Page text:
Supersleuth Nancy Drew first appeared in 1930 in the novel The Secret of the Old Clock. To put that in context, she solved her first mystery eight years before Action Comics #1 debuted and revolutionized the comic book industry, and for nearly ninety years now, she’s continually pursued the truth - the format of the novels have changed, the tone has evolved, but Nancy’s still out there, putting together the clues and saving the day.
This past month, Nancy returned to comics in a new series from Dynamite Entertainment, written by Marvel-exclusive Kelly Thompson and illustrated by Jenn St-Onge. The revival does what every new incarnation featuring the young detective has succeeded in doing, keeping Nancy’s timeless charm and wit intact while inserting her into a modern world filled with current dangers.
Nancy Drew #1 also brings back Nancy’s popular supporting cast Bess Marvin and George Fayne, introduces new players to complicate Nancy’s world, and guest stars her dear friends and fellow detectives Frank and Joe Hardy, the famous Hardy Boys.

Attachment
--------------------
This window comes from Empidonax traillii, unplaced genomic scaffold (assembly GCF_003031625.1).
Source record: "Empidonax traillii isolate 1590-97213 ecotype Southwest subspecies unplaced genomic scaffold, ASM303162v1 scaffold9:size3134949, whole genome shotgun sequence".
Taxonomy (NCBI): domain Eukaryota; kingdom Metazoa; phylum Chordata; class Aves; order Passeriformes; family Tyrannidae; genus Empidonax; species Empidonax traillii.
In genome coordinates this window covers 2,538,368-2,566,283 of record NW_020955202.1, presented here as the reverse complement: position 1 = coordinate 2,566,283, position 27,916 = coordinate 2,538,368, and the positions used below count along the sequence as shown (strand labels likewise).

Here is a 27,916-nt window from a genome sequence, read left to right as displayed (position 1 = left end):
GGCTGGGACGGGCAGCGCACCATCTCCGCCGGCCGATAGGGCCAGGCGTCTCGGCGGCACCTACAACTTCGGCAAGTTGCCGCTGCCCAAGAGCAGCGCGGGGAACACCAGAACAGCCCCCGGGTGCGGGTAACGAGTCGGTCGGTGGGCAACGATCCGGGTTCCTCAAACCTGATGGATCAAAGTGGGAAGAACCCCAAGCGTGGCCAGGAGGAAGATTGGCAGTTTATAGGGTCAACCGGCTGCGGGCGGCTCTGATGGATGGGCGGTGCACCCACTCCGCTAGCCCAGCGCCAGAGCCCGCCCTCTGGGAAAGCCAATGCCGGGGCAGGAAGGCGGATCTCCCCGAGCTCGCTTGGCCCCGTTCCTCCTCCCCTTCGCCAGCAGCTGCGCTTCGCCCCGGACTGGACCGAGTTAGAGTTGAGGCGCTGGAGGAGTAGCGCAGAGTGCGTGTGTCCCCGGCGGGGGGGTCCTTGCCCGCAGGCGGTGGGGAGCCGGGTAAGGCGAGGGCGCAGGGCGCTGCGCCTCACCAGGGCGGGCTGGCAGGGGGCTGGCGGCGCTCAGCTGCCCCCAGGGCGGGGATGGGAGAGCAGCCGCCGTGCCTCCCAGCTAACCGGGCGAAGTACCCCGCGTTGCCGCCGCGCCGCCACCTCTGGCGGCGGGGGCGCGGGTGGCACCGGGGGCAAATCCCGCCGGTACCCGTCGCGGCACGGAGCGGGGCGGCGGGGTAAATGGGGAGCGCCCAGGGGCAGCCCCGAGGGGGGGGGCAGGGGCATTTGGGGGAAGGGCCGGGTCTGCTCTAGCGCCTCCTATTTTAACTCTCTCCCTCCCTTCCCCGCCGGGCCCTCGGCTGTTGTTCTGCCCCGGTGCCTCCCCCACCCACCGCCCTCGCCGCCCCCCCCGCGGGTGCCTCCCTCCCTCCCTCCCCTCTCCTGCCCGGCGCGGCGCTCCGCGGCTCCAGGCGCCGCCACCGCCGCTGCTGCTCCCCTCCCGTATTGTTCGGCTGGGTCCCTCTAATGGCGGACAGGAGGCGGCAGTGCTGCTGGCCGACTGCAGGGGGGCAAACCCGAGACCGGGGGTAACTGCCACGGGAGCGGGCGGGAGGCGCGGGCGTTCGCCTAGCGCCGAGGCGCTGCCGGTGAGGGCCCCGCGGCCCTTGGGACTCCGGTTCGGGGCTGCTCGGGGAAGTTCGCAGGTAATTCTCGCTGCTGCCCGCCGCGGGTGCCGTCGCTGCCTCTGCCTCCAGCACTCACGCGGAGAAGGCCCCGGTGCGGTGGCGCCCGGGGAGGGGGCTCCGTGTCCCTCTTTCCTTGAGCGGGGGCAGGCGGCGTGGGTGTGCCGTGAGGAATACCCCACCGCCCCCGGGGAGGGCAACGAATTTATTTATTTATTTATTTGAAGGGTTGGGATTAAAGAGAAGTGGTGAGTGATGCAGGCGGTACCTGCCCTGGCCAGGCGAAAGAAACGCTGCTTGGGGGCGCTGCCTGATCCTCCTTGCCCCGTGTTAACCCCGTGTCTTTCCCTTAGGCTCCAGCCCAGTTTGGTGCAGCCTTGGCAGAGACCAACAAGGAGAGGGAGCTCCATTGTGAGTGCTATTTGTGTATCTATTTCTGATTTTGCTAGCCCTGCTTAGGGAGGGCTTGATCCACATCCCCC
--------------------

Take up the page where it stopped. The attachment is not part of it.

Series writer Kelly Thompson, speaking to CBR, said taking the job writing Nancy was a no-brainer. “Well, she’s probably the most iconic female detective of all time, so that was pretty much the clincher!” Thompson said with a laugh.
One constant of Nancy’s history is the series evolution to match the tenor of the time. From the early Grosset & Dunlap hardcover to the mass market impact of the Casefiles and On Campus series, Nancy’ stories reflect the world around her. “For me, the trick with any reinvention of a classic property is about trying to find the spirit of the thing – the core characteristics that make it work,” Thompson explained.
“In this case, with Nancy – her resolve, her independence, her intelligence and savvy, her obsessions with mysteries – and just bringing them forward into an updated modern context," Thompson continued. "I don’t want Nancy too hung up on tech or gadgets as that sometimes feels like it pulls her too far away from more “classic sleuthing” that helped define her but otherwise the classic detective noir formula is so tried and true – and relatively unchanged over the years – that you can really lean into the genre and let it help you along.”